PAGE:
filled quickly and left students peering around rafters in the
balcony to see the speakers. One student read a letter explaining to
her professors why she was going to skip her classes for the rest of
the year to help the anti-war cause.
'I'm mad, you're mad, we're all mad'
But the next morning, students awoke to some bad news. It seemed that
the politically charged atmosphere was taking an ugly turn.
At 4:15 a.m. on May 7, someone had broken the glass entrance to
Recitation Hall, poured gasoline on rags at the base of the walls and
touched them off. Flames quickly leapt up the staircase and enveloped
the attic of the small World War I-era wooden building. Fire engines
from Middlebury and Vergennes screeched to the site 15 minutes later,
but it was too late. By the time the flames were gone, they had
gutted the building, and with it the main rooms of Middlebury's
Reserve Officer Training Corps (ROTC) center. It turned out that it
was the third attempt to vandalize ROTC offices at Middlebury that
week. Public Safety officers had foiled previous break-in attempts at
the ROTC headquarters in Alumni House on Tuesday and Wednesday nights.
"Initially there was great shock and concern" about the Recitation
fire, Wentink recalled. But since the building was slated for
demolition anyway, he and other students believed that it was an
appropriate, albeit dramatic protest.
"The majority of students felt that if something was going to be
burned down, it might as well be Recitation Hall, because it was
expendable," Wentink said.
But the vandalism did not end there. Later that day, someone had
spray-painted the word "scab" on the set of the upcoming play "Alice
in Wonderland," one of the few events scheduled to take place during
the strike and cancellation of classes. The word scab implied that
the show was breaking the strike, but that was not true, according to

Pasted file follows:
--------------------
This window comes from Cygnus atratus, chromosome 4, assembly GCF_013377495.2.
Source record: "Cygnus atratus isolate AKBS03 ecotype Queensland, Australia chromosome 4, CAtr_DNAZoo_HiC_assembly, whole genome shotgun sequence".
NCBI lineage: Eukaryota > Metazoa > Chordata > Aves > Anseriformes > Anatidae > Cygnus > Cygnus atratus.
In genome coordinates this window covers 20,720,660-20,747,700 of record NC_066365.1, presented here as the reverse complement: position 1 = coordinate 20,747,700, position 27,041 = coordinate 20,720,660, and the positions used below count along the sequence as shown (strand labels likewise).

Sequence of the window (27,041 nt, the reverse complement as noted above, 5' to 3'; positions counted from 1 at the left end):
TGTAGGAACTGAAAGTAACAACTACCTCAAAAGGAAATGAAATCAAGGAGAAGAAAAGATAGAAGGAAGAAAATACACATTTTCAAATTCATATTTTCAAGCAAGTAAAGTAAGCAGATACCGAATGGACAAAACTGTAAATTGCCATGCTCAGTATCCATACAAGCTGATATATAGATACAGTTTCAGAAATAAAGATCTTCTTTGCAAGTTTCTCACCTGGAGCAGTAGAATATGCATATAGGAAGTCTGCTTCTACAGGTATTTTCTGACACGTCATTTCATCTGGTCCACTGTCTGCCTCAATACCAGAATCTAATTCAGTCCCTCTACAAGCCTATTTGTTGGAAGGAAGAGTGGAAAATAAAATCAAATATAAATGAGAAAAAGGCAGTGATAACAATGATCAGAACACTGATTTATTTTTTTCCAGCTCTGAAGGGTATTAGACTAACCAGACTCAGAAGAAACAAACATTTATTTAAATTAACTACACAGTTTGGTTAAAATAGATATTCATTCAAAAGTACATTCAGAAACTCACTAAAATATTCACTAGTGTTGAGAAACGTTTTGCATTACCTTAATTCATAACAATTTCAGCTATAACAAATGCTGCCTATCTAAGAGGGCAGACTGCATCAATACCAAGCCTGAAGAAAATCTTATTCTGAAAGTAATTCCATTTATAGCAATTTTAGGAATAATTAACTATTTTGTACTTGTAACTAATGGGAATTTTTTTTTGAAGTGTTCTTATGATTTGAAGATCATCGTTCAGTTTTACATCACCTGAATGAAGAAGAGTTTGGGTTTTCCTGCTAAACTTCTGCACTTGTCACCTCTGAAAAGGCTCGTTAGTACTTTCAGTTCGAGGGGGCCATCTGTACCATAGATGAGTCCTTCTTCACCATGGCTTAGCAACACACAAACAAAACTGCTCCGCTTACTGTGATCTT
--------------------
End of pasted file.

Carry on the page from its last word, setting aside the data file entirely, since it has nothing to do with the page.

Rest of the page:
Wentnick, who played the Cheshire Cat.
"Some people thought that such a play was superficial and shouldn't
go on in light of what was happening around the country," he said.
"But the truth was, the interpretation we made of the [script] was
very loose." The actors had in fact turned the play into a subtle war
protest of their own.
"We felt that in times of national crisis, it was important that art
make a statement against the establishment," Wentink said. "One of my
lines as the Cheshire Cat was 'I'm mad, you're mad, we're all mad."
The cast and crew slept in Wright Theater to avoid any further damage
to the set, and when the curtain rose that weekend, it revealed a
sold-out and appreciative audience.
On Monday at 9 a.m., classes resumed. The Strike of 1970 was over.
No 'emotional commitment'
The Five Days in May might have represented the zenith of political
activism at Middlebury. Barely 10 years later, students were already
beginning to feel comfortably isolated in the bubble that we know so
well today. Marion Lee '80 put it a little more bluntly in a 1979
interview with The Middlebury Campus.
"You could drop a bomb on New York City and it wouldn't affect the
people up here," she said.
Rick Glaser, who wrote the column in which Lee's quote appeared,
agreed with her. He noted that students no longer had an "emotional
commitment" towards activism.
"There are four reasons, I believe, why this campus is politically
stagnant," Glaser wrote. "First, the student body is unaware and
uninformed of what is going on. Second, there is no unifying issue.
Third, Middlebury is not an urban center and therefore attracts less
politically active people, and finally, there is the ever-present
problem of inflation. For good or for bad, Middlebury is in the Stone
Age when it comes to political activism."
Nearly 30 years after Glaser wrote those words, it seems that the
College is still politically stagnant. This time around, however,
inflation is not as much of a problem and the 2008 elections
certainly serve as a unifying issue. Where is our campus activism, then?
Emily Gullickson '10, president of the College Democrats, believes
that some of it may be taking a back seat to individual political projects.
"People just dedicate all of their time to a single cause instead of
engaging in political activism," she said.
The priorities of students and administrators alike are partly to
blame. Everything from the Projects for Peace fund, designed to help
students pursue world peace, to the enormously demanding workload
seem to tell the modern Middlebury student that college is for
studying, and his or her own time is for political projects. Maybe
that is just how the majority of students want to spend their four
years here. But for those who are looking to stir the pot of campus
activism, remember that the extraordinary events of the Five Days in
May 1970 were started with a single phone call at 7 a.m.